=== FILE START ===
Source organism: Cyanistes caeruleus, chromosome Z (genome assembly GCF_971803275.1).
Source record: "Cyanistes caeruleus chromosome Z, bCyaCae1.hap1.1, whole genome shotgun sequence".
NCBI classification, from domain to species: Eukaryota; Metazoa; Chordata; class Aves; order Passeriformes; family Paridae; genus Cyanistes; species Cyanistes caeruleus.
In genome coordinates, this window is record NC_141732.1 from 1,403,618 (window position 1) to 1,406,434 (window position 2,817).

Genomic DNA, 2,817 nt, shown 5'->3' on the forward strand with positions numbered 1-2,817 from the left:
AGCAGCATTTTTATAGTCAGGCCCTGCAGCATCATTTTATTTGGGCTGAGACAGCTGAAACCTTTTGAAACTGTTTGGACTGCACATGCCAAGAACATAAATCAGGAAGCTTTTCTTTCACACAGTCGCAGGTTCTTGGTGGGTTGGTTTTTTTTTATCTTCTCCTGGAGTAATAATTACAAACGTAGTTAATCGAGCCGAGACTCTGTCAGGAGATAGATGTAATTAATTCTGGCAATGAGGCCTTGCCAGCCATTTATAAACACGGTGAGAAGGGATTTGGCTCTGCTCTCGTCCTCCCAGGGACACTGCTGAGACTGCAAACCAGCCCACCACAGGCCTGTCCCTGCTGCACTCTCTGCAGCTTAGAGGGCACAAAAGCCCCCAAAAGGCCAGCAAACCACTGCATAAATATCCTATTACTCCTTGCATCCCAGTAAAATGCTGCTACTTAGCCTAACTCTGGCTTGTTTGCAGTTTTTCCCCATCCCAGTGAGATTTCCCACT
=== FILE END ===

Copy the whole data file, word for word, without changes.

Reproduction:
Source organism: Cyanistes caeruleus, chromosome Z (genome assembly GCF_971803275.1).
Source record: "Cyanistes caeruleus chromosome Z, bCyaCae1.hap1.1, whole genome shotgun sequence".
NCBI classification, from domain to species: Eukaryota; Metazoa; Chordata; class Aves; order Passeriformes; family Paridae; genus Cyanistes; species Cyanistes caeruleus.
In genome coordinates, this window is record NC_141732.1 from 1,403,618 (window position 1) to 1,406,434 (window position 2,817).

Genomic DNA, 2,817 nt, shown 5'->3' on the forward strand with positions numbered 1-2,817 from the left:
AGCAGCATTTTTATAGTCAGGCCCTGCAGCATCATTTTATTTGGGCTGAGACAGCTGAAACCTTTTGAAACTGTTTGGACTGCACATGCCAAGAACATAAATCAGGAAGCTTTTCTTTCACACAGTCGCAGGTTCTTGGTGGGTTGGTTTTTTTTTATCTTCTCCTGGAGTAATAATTACAAACGTAGTTAATCGAGCCGAGACTCTGTCAGGAGATAGATGTAATTAATTCTGGCAATGAGGCCTTGCCAGCCATTTATAAACACGGTGAGAAGGGATTTGGCTCTGCTCTCGTCCTCCCAGGGACACTGCTGAGACTGCAAACCAGCCCACCACAGGCCTGTCCCTGCTGCACTCTCTGCAGCTTAGAGGGCACAAAAGCCCCCAAAAGGCCAGCAAACCACTGCATAAATATCCTATTACTCCTTGCATCCCAGTAAAATGCTGCTACTTAGCCTAACTCTGGCTTGTTTGCAGTTTTTCCCCATCCCAGTGAGATTTCCCACT